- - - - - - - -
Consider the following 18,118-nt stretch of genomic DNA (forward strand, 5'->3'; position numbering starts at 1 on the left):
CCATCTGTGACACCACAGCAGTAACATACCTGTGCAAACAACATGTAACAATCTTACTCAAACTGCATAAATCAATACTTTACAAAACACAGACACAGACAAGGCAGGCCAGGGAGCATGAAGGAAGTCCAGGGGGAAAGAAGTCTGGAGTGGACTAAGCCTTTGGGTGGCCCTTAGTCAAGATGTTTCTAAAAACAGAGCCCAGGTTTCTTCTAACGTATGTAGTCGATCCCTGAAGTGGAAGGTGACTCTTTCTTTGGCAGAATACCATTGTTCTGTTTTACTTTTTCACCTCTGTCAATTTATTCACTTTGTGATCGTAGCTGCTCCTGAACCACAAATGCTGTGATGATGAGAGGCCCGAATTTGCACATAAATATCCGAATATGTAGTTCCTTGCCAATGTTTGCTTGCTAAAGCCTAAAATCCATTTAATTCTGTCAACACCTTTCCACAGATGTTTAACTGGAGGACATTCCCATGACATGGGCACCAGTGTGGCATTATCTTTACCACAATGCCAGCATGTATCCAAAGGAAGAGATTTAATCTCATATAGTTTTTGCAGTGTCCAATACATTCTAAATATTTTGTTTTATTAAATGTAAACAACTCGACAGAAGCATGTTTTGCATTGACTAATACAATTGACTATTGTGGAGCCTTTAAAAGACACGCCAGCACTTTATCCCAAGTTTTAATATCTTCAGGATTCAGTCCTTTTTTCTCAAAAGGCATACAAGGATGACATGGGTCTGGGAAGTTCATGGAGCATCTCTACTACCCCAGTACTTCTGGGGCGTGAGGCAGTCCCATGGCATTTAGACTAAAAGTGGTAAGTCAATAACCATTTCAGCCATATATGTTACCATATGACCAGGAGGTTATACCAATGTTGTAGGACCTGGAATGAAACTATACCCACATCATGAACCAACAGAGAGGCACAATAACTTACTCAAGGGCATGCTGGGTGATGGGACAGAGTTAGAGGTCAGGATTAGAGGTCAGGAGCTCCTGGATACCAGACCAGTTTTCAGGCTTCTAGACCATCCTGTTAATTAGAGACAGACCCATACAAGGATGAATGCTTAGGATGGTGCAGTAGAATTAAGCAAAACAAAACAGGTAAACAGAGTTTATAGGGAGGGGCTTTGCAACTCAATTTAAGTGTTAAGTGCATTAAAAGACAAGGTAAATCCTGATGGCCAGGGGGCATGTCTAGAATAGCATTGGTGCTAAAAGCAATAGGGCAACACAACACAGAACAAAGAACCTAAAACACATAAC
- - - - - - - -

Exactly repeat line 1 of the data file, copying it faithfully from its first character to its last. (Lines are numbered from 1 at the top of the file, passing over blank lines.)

Consider the following 18,118-nt stretch of genomic DNA (forward strand, 5'->3'; position numbering starts at 1 on the left):